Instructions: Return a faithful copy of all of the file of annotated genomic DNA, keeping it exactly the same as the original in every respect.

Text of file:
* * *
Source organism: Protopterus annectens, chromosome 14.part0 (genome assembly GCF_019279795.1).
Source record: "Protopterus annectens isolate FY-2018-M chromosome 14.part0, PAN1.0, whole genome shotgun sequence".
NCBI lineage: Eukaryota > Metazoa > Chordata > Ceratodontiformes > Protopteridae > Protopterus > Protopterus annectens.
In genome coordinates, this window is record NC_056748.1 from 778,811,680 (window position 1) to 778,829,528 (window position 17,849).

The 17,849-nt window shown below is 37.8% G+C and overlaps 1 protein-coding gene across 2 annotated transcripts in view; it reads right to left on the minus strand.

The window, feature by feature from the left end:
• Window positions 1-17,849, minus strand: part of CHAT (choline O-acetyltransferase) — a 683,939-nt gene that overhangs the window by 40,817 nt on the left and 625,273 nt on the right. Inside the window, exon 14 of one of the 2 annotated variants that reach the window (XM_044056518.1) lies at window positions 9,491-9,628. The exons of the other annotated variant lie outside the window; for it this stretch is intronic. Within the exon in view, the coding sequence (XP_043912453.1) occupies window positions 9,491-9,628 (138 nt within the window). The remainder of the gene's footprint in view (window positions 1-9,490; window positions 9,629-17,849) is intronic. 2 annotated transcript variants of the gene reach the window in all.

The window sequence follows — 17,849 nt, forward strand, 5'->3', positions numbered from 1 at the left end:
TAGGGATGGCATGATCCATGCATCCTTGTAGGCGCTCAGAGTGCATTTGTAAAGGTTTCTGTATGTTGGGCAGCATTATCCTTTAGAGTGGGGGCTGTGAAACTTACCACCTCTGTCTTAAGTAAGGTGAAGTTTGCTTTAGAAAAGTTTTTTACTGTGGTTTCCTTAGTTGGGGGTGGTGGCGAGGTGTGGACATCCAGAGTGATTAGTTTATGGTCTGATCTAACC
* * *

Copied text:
Source organism: Protopterus annectens, chromosome 14.part0 (genome assembly GCF_019279795.1).
Source record: "Protopterus annectens isolate FY-2018-M chromosome 14.part0, PAN1.0, whole genome shotgun sequence".
NCBI lineage: Eukaryota > Metazoa > Chordata > Ceratodontiformes > Protopteridae > Protopterus > Protopterus annectens.
In genome coordinates, this window is record NC_056748.1 from 778,811,680 (window position 1) to 778,829,528 (window position 17,849).

The 17,849-nt window shown below is 37.8% G+C and overlaps 1 protein-coding gene across 2 annotated transcripts in view; it reads right to left on the minus strand.

The window, feature by feature from the left end:
• Window positions 1-17,849, minus strand: part of CHAT (choline O-acetyltransferase) — a 683,939-nt gene that overhangs the window by 40,817 nt on the left and 625,273 nt on the right. Inside the window, exon 14 of one of the 2 annotated variants that reach the window (XM_044056518.1) lies at window positions 9,491-9,628. The exons of the other annotated variant lie outside the window; for it this stretch is intronic. Within the exon in view, the coding sequence (XP_043912453.1) occupies window positions 9,491-9,628 (138 nt within the window). The remainder of the gene's footprint in view (window positions 1-9,490; window positions 9,629-17,849) is intronic. 2 annotated transcript variants of the gene reach the window in all.

The window sequence follows — 17,849 nt, forward strand, 5'->3', positions numbered from 1 at the left end:
TAGGGATGGCATGATCCATGCATCCTTGTAGGCGCTCAGAGTGCATTTGTAAAGGTTTCTGTATGTTGGGCAGCATTATCCTTTAGAGTGGGGGCTGTGAAACTTACCACCTCTGTCTTAAGTAAGGTGAAGTTTGCTTTAGAAAAGTTTTTTACTGTGGTTTCCTTAGTTGGGGGTGGTGGCGAGGTGTGGACATCCAGAGTGATTAGTTTATGGTCTGATCTAACC